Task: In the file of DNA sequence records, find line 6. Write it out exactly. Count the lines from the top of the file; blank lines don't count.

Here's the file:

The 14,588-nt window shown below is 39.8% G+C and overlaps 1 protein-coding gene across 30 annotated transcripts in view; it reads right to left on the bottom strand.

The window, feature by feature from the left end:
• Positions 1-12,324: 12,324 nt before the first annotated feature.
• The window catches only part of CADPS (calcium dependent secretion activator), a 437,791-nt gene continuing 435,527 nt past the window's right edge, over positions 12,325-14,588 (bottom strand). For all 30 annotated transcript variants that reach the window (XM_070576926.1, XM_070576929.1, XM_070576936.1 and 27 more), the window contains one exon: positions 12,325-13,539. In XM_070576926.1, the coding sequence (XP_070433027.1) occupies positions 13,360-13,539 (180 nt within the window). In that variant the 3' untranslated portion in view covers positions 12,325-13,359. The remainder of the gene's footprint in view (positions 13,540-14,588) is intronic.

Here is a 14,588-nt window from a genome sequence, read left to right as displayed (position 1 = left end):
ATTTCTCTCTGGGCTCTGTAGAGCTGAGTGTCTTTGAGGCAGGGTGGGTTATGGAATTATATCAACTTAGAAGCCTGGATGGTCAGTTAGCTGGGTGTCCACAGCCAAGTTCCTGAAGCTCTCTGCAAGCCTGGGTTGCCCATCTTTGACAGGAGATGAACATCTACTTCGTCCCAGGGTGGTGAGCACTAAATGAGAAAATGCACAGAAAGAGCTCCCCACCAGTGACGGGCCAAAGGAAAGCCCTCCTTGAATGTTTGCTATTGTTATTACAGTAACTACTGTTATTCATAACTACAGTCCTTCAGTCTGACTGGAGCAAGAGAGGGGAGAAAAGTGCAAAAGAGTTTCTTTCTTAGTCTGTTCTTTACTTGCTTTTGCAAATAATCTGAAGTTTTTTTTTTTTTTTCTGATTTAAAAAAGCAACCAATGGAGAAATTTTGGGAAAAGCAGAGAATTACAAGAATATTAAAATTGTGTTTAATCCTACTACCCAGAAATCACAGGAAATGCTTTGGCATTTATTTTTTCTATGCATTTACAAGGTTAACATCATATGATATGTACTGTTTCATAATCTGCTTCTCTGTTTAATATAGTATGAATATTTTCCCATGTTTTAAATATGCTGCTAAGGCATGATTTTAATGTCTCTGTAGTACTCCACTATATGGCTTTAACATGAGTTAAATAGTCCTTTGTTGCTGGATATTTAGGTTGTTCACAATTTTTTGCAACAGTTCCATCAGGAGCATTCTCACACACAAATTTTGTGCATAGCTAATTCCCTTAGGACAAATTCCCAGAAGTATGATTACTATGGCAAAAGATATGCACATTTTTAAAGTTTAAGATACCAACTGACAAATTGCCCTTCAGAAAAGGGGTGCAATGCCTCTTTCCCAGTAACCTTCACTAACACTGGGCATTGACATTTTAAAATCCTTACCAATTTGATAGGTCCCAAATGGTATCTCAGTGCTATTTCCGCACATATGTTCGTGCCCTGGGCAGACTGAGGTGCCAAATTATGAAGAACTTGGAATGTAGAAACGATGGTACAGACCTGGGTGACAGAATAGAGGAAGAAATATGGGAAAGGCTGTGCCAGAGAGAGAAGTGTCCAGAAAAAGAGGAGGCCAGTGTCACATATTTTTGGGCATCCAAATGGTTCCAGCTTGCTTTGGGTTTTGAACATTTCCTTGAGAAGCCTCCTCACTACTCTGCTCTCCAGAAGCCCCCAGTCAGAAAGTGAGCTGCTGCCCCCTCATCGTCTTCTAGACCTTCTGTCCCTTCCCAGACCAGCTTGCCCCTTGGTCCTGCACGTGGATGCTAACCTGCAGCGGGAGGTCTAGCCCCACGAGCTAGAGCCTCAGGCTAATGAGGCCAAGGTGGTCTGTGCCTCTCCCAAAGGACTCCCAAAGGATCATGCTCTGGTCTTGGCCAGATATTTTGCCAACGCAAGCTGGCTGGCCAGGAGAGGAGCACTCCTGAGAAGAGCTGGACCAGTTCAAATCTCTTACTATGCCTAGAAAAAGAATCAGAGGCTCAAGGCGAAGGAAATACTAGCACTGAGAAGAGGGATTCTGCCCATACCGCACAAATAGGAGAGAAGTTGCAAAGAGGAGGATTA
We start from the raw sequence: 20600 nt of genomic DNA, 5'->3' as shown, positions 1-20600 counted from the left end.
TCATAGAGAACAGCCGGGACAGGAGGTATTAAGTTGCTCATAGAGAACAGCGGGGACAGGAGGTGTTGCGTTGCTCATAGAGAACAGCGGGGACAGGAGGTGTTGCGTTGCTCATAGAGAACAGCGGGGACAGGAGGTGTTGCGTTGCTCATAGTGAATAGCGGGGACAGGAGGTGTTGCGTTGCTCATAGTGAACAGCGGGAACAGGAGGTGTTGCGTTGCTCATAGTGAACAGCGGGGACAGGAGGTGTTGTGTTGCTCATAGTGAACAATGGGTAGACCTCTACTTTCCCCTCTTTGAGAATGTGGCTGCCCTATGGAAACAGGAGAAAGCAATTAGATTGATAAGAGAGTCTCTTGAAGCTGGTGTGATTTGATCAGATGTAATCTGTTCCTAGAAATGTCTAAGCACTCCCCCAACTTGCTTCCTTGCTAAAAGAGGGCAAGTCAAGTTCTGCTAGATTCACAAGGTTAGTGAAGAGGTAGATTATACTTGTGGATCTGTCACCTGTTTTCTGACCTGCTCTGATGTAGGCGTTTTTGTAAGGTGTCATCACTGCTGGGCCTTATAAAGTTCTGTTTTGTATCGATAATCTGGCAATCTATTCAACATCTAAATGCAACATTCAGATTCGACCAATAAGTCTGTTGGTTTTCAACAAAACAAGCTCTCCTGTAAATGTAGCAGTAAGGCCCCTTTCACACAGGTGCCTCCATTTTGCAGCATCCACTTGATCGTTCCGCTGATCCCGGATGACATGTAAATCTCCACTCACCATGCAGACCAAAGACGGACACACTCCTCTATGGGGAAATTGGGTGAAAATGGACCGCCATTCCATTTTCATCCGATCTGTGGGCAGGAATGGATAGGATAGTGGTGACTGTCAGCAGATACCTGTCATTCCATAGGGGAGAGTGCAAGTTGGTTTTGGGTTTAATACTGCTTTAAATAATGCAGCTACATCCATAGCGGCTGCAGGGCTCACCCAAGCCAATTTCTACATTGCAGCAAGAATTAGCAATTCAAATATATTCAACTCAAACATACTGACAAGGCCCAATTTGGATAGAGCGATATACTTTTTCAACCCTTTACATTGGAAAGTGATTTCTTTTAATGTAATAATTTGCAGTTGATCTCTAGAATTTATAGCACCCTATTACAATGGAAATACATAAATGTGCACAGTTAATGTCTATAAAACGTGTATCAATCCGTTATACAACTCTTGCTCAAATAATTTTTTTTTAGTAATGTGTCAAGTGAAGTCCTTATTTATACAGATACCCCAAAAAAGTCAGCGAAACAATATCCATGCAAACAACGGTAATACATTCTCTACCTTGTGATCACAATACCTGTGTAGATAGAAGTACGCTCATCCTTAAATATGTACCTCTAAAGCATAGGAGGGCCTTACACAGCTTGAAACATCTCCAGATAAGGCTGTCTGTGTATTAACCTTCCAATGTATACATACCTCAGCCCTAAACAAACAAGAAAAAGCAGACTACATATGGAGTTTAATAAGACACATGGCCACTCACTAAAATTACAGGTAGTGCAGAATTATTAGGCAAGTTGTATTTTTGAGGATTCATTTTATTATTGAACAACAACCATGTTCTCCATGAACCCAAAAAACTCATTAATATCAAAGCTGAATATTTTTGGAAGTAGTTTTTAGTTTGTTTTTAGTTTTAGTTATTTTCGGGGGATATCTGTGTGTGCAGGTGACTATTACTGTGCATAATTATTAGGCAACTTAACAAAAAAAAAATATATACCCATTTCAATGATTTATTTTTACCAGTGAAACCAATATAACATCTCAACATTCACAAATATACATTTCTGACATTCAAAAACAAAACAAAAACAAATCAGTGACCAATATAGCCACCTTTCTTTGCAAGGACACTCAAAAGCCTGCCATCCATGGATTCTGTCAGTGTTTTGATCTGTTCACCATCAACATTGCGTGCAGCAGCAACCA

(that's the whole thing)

ATTTCTCTCTGGGCTCTGTAGAGCTGAGTGTCTTTGAGGCAGGGTGGGTTATGGAATTATATCAACTTAGAAGCCTGGATGGTCAGTTAGCTGGGTGTCCACAGCCAAGTTCCTGAAGCTCTCTGCAAGCCTGGGTTGCCCATCTTTGACAGGAGATGAACATCTACTTCGTCCCAGGGTGGTGAGCACTAAATGAGAAAATGCACAGAAAGAGCTCCCCACCAGTGACGGGCCAAAGGAAAGCCCTCCTTGAATGTTTGCTATTGTTATTACAGTAACTACTGTTATTCATAACTACAGTCCTTCAGTCTGACTGGAGCAAGAGAGGGGAGAAAAGTGCAAAAGAGTTTCTTTCTTAGTCTGTTCTTTACTTGCTTTTGCAAATAATCTGAAGTTTTTTTTTTTTTTTCTGATTTAAAAAAGCAACCAATGGAGAAATTTTGGGAAAAGCAGAGAATTACAAGAATATTAAAATTGTGTTTAATCCTACTACCCAGAAATCACAGGAAATGCTTTGGCATTTATTTTTTCTATGCATTTACAAGGTTAACATCATATGATATGTACTGTTTCATAATCTGCTTCTCTGTTTAATATAGTATGAATATTTTCCCATGTTTTAAATATGCTGCTAAGGCATGATTTTAATGTCTCTGTAGTACTCCACTATATGGCTTTAACATGAGTTAAATAGTCCTTTGTTGCTGGATATTTAGGTTGTTCACAATTTTTTGCAACAGTTCCATCAGGAGCATTCTCACACACAAATTTTGTGCATAGCTAATTCCCTTAGGACAAATTCCCAGAAGTATGATTACTATGGCAAAAGATATGCACATTTTTAAAGTTTAAGATACCAACTGACAAATTGCCCTTCAGAAAAGGGGTGCAATGCCTCTTTCCCAGTAACCTTCACTAACACTGGGCATTGACATTTTAAAATCCTTACCAATTTGATAGGTCCCAAATGGTATCTCAGTGCTATTTCCGCACATATGTTCGTGCCCTGGGCAGACTGAGGTGCCAAATTATGAAGAACTTGGAATGTAGAAACGATGGTACAGACCTGGGTGACAGAATAGAGGAAGAAATATGGGAAAGGCTGTGCCAGAGAGAGAAGTGTCCAGAAAAAGAGGAGGCCAGTGTCACATATTTTTGGGCATCCAAATGGTTCCAGCTTGCTTTGGGTTTTGAACATTTCCTTGAGAAGCCTCCTCACTACTCTGCTCTCCAGAAGCCCCCAGTCAGAAAGTGAGCTGCTGCCCCCTCATCGTCTTCTAGACCTTCTGTCCCTTCCCAGACCAGCTTGCCCCTTGGTCCTGCACGTGGATGCTAACCTGCAGCGGGAGGTCTAGCCCCACGAGCTAGAGCCTCAGGCTAATGAGGCCAAGGTGGTCTGTGCCTCTCCCAAAGGACTCCCAAAGGATCATGCTCTGGTCTTGGCCAGATATTTTGCCAACGCAAGCTGGCTGGCCAGGAGAGGAGCACTCCTGAGAAGAGCTGGACCAGTTCAAATCTCTTACTATGCCTAGAAAAAGAATCAGAGGCTCAAGGCGAAGGAAATACTAGCACTGAGAAGAGGGATTCTGCCCATACCGCACAAATAGGAGAGAAGTTGCAAAGAGGAGGATTA